As the green building movement continues to gain steam in the U.S. and abroad, even in light of the questionable global economic climate, the smart building industry is also finding its place in the market.
One of the primary goals of green building is constructing new buildings and retrofitting existing ones with sustainability and conservation in mind, thereby making them “smart.” Lowering energy and water usage, and therefore costs, is part-and-parcel to this rationale.
This is accomplished by incorporating cutting-edge technology in energy-efficient heating, cooling, ventilation, lighting, and HVAC systems in new-build as well as retrofitting smart building projects.
Smart Buildings: Playing an Active Role in Greening the World
A smart building, defined by the Intelligent Building Institute as one that “…provides a productive and cost-effective environment through optimization of its four basic elements: structure, systems, services, and management, and the interrelationships between them” utilizes a broad array of ever-advancing technologies that contribute to the improvement in day-to-day efficiency and long-term sustainability making it easier to oversee and regulate energy usage. These technologies also promote connectivity to other buildings and the power grid by virtue of ICT-based networks and tools.
While most of the physical, on-the-ground systems mentioned previously have been present in the green building industry for some time there are other newer technologies that are on the rise and are expected to continue to offer increasingly exciting and noteworthy innovations within the green building milieu.
It is expected that these smart building technologies will continue to evolve and expand and demand will increase as the green building movement becomes more commonplace and the technology itself less expensive and integral to the management of energy usage.
Building Energy Management Systems (BEMS) Meet Cloud Computing
Within the IT world cloud computing seems to have become all the rage and continues to be utilized for myriad services and applications in multiple industries and fields.
As green building and the management of energy therein becomes more prevalent, methods for managing the copius amounts of information produced by the buildings being created and retrofitted are earnestly being explored.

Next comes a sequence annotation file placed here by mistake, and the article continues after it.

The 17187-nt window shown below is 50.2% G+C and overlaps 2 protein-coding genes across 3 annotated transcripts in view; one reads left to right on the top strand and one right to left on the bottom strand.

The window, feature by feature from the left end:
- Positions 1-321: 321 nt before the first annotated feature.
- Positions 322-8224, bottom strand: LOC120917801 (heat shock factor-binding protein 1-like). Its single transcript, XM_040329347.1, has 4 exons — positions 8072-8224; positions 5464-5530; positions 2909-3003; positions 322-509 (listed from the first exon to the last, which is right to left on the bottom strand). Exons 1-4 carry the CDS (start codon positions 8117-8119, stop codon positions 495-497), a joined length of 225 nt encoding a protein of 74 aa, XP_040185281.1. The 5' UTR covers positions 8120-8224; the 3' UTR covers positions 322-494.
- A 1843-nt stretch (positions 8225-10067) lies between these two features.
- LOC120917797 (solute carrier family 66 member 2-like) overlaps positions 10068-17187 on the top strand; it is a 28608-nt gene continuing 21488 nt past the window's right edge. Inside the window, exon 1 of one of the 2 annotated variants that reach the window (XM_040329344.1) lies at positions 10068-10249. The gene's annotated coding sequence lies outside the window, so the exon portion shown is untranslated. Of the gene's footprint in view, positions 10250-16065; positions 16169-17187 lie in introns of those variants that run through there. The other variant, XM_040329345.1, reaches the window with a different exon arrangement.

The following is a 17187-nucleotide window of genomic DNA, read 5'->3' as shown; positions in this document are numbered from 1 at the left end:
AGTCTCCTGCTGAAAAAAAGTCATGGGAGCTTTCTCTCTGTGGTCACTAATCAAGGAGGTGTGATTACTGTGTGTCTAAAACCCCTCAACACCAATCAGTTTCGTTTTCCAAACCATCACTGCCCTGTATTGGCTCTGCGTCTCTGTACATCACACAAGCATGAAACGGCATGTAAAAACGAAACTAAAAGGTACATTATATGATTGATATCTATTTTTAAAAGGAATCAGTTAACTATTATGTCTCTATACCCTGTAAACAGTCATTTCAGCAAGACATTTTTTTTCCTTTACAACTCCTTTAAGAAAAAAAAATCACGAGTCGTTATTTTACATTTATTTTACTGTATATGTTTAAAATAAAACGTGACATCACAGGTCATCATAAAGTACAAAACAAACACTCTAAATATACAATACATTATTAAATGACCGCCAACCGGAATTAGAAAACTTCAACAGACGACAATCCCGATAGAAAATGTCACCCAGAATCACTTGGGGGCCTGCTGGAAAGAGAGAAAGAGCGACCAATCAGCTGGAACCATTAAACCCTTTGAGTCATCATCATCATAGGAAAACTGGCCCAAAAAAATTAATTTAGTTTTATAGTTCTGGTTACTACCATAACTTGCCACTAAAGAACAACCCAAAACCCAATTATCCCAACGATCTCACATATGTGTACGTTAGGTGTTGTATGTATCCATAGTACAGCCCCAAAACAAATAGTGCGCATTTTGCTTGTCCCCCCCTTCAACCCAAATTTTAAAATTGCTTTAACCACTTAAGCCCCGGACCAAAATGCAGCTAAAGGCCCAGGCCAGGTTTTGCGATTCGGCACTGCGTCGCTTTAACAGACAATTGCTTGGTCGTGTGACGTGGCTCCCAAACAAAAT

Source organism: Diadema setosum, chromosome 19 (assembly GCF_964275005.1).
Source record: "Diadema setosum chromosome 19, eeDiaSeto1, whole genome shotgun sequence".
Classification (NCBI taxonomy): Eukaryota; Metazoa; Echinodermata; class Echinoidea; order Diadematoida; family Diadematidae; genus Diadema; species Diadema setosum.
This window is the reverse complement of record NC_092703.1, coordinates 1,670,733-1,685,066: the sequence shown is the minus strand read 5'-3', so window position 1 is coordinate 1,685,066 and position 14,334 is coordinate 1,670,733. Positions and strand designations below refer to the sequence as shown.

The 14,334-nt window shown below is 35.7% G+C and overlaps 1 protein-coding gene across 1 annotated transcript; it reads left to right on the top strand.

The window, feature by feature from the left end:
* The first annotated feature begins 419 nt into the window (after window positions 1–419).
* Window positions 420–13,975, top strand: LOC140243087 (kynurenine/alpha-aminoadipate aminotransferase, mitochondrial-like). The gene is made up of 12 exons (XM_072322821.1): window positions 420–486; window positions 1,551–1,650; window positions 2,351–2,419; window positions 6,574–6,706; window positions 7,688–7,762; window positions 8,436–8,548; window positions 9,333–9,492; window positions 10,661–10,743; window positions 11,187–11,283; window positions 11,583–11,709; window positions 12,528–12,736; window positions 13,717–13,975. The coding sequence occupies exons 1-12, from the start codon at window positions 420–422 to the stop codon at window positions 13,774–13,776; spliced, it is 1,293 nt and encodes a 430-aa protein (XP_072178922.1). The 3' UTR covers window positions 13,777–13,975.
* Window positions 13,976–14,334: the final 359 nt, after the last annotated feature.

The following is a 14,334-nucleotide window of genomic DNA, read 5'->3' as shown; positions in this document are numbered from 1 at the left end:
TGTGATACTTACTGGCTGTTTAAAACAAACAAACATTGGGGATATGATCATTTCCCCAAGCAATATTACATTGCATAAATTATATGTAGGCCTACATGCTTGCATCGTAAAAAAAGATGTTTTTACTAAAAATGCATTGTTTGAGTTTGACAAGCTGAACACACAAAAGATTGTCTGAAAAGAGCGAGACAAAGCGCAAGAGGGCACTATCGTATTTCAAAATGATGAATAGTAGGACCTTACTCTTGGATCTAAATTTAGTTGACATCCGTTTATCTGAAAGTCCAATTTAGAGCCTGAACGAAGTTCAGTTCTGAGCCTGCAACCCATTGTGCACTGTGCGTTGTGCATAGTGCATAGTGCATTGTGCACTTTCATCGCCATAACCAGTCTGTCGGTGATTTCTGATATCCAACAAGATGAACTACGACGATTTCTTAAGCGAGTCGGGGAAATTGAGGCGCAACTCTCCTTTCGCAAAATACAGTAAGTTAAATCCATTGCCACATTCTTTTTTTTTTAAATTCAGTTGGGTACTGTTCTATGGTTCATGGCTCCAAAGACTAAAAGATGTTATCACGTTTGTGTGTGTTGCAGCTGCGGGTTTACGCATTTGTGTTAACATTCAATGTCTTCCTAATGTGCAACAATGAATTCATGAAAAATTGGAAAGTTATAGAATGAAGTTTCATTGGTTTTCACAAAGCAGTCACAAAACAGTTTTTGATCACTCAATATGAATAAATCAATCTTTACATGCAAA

Within the last 12-24 months many within the green building industry have identified ‘the cloud’ and SaaS as an effective way to upload, host, and manage this collected “big data.” Thus, many IT enterprises have also recognized this need and the viability of cloud computing (and all it may entail) as a means of streamlining and improving BEMS.
By utilizing cloud computing, services have been developed to allow for combining energy data collected from buildings with other operational information and measuring it to identify inefficiencies and poor or underperformance within BEMS.
Additionally, many companies, agencies and organizations are further building upon the BEMS approach and developing far more integrated and expansive centralized platforms for management.
These involve corralling data from the assorted systems within a building, such as automated systems, heating, cooling, lighting, security etc., and presenting a suite of building efficiency applications hosted on the cloud which would allow users to connect their own building management systems to the platform. In turn, linking to this cloud-hosted application would allow building and facility managers and operators to monitor and manage their building themselves.
As these cloud-based solutions and applications culture and improve, especially in conjunction with the continuing rise of the global green building movement, the market for BEMS is likely to grow by leaps and bounds. Global research concern Pike Research forecasts that by 2020 the BEMS market will reach $6 billion, a substantial increase from the approximate $2.5 in 2013.
BEMS in the Cloud: Understanding Energy Costs Before They are Incurred
In the past, building and facility owners’ and managers’ only recourse when addressing energy cost outlays was to simply hazard a guess as to why energy usage and the requisite bills associated with it were what they were from quarter to quarter.
BEMs in the cloud provide specific insight as to how buildings are functioning, using energy, and in what capacity. Additionally, since these solutions are in the cloud access to energy use data is available in real-time on demand and can be achieved from any web-enabled device with freshly up-to-date streaming each time a user logs in.
Moreover, cloud-based BEMs provide recommendations regarding money saving and cost effective measures to lessen energy usage, increase efficiency and thus reduce the bills associated with overall building operating costs. Not only does this bolster the bottom line and add value in decision making but it can allow for greater sustainability and market presence in the future.